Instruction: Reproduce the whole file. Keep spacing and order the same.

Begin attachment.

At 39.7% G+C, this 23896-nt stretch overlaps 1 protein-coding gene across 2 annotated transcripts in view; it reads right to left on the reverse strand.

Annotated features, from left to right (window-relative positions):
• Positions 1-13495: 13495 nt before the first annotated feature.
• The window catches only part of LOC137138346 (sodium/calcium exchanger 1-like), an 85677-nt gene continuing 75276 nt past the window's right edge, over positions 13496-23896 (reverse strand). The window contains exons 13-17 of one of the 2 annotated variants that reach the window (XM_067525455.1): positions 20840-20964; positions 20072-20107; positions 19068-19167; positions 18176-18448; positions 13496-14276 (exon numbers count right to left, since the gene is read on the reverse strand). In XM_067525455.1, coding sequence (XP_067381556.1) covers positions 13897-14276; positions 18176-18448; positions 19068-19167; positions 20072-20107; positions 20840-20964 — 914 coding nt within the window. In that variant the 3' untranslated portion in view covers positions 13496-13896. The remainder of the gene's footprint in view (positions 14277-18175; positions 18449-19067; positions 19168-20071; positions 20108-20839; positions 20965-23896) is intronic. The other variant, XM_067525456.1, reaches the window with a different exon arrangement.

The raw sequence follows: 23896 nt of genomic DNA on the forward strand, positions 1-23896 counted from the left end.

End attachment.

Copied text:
At 39.7% G+C, this 23896-nt stretch overlaps 1 protein-coding gene across 2 annotated transcripts in view; it reads right to left on the reverse strand.

Annotated features, from left to right (window-relative positions):
• Positions 1-13495: 13495 nt before the first annotated feature.
• The window catches only part of LOC137138346 (sodium/calcium exchanger 1-like), an 85677-nt gene continuing 75276 nt past the window's right edge, over positions 13496-23896 (reverse strand). The window contains exons 13-17 of one of the 2 annotated variants that reach the window (XM_067525455.1): positions 20840-20964; positions 20072-20107; positions 19068-19167; positions 18176-18448; positions 13496-14276 (exon numbers count right to left, since the gene is read on the reverse strand). In XM_067525455.1, coding sequence (XP_067381556.1) covers positions 13897-14276; positions 18176-18448; positions 19068-19167; positions 20072-20107; positions 20840-20964 — 914 coding nt within the window. In that variant the 3' untranslated portion in view covers positions 13496-13896. The remainder of the gene's footprint in view (positions 14277-18175; positions 18449-19067; positions 19168-20071; positions 20108-20839; positions 20965-23896) is intronic. The other variant, XM_067525456.1, reaches the window with a different exon arrangement.

The raw sequence follows: 23896 nt of genomic DNA on the forward strand, positions 1-23896 counted from the left end.